Main | Monday, June 28, 2010

Sen. Robert Byrd Dies At 92

Sen. Robert Byrd (D-WV) has died at the age of 92. Byrd was the longest-serving U.S. Senator in history and was first elected in 1959.
Mr. Byrd’s perspective on the world changed over the years. He filibustered against the 1964 Civil Rights Act and supported the Vietnam War only to come to back civil rights measures and criticize the Iraq war. Rating his voting record in 1964, Americans for Democratic Action, the liberal lobbying group, found that his views and the organization’s were aligned only 16 percent of the time. In 2005, he got an A.D.A. rating of 95. Mr. Byrd’s political life could be traced to his early involvement with the Ku Klux Klan, an association that almost thwarted his career and clouded it intermittently for years afterward. In the early 1940s, he organized a 150-member klavern, or chapter, of the Klan in Sophia, W.Va., and was chosen its leader at a meeting. After the meeting, Joel L. Baskin, the Klan’s grand dragon for the region, suggested that Mr. Byrd use his “talents for leadership” by going into politics. “Suddenly, lights flashed in my mind!” Mr. Byrd later wrote. “Someone important had recognized my abilities.”
How and when Byrd will be replaced in the Senate is unclear.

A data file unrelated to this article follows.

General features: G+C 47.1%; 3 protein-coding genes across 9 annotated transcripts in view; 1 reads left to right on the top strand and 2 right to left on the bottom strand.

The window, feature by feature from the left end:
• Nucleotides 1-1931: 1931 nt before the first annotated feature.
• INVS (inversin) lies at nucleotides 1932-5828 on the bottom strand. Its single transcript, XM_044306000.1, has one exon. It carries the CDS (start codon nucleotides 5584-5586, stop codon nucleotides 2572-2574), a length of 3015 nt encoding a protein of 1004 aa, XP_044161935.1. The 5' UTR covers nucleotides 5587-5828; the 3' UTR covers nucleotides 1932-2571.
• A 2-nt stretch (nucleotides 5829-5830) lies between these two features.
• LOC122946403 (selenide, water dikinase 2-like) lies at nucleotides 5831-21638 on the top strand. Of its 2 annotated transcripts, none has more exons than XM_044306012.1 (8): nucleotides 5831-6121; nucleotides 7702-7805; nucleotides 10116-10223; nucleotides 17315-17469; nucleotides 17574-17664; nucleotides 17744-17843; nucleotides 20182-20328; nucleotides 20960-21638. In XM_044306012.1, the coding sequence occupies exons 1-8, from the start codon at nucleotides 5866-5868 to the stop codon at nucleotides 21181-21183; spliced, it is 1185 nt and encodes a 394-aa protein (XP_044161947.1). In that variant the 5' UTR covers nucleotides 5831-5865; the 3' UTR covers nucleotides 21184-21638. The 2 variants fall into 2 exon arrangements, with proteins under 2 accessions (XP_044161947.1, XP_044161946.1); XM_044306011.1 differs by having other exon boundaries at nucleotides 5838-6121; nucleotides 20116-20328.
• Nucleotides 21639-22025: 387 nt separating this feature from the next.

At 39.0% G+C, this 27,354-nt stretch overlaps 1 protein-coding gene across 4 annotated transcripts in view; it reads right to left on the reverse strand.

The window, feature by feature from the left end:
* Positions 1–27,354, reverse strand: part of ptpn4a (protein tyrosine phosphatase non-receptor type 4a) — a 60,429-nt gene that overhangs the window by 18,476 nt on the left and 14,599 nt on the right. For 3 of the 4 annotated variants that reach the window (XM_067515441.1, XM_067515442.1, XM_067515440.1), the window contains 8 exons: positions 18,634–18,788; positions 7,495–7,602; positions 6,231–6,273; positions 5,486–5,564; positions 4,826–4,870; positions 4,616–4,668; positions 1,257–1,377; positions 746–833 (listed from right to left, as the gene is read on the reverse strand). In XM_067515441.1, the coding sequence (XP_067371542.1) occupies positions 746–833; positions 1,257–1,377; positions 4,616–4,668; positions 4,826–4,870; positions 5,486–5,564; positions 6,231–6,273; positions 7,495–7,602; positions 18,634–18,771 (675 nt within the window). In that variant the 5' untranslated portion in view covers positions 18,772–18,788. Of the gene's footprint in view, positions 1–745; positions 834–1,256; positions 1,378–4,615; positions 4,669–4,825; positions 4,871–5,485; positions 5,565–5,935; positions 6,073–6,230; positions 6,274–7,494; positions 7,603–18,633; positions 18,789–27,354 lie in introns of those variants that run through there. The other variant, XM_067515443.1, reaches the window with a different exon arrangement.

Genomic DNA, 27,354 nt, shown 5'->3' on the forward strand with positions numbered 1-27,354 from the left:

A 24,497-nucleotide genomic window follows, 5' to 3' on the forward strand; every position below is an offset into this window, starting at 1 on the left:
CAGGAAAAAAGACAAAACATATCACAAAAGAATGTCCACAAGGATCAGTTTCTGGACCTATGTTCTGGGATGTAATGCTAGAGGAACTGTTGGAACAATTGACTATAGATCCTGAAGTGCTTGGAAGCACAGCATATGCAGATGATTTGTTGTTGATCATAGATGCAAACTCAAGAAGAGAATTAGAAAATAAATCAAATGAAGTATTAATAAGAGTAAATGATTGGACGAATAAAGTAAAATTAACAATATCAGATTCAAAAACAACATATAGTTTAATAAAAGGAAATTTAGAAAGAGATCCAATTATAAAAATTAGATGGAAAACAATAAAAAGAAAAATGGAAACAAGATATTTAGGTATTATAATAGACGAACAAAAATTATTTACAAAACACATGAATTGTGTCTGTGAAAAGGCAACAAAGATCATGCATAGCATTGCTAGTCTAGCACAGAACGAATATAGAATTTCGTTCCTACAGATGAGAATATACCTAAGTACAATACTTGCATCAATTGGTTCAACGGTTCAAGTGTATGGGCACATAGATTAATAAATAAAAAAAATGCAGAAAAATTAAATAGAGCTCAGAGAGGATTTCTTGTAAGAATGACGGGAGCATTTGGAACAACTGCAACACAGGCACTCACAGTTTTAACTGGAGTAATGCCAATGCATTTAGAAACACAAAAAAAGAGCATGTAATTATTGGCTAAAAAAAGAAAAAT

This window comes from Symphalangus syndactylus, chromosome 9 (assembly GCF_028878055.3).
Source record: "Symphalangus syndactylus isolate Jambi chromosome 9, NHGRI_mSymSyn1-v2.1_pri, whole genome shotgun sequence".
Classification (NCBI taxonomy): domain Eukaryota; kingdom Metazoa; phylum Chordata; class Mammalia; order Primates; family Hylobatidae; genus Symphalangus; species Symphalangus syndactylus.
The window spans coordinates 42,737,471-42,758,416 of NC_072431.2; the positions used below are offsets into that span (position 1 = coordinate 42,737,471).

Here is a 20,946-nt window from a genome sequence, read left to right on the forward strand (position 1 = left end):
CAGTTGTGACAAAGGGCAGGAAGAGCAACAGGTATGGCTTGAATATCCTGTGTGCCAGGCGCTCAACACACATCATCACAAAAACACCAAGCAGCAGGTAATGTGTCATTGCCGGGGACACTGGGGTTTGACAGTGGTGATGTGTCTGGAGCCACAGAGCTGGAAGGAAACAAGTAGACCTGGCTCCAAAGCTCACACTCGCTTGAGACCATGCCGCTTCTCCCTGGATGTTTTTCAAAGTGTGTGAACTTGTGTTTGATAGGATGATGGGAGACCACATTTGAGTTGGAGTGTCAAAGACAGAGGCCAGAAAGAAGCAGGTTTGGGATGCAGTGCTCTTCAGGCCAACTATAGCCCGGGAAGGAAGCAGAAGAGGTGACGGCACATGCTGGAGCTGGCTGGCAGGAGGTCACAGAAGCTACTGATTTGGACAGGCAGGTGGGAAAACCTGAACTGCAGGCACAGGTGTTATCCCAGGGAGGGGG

West Virginia law states that if there is a Senate vacancy more than two and a half years before the incumbent's term ends, a special election would be called for this November. That two and a half year mark is July 3 -- four days from now. But, as the Post's Paul Kane notes, the language of the law is unclear as it sets up a schedule that would begin the special election process after the "primary next", meaning, according to Democrats, in the spring of 2012. Such a schedule would place the special election in November 2012 when Byrd's 9th term would have ended anyway. The decision of how to read the law will almost certainly come down to Gov. Joe Manchin, a Democrat and the person seen as the most likely long term successor to Byrd in the Senate. And, either way, Manchin will be required to appoint someone to serve out Byrd's term -- whether it is determined that the term ends this fall or in the fall of 2012.

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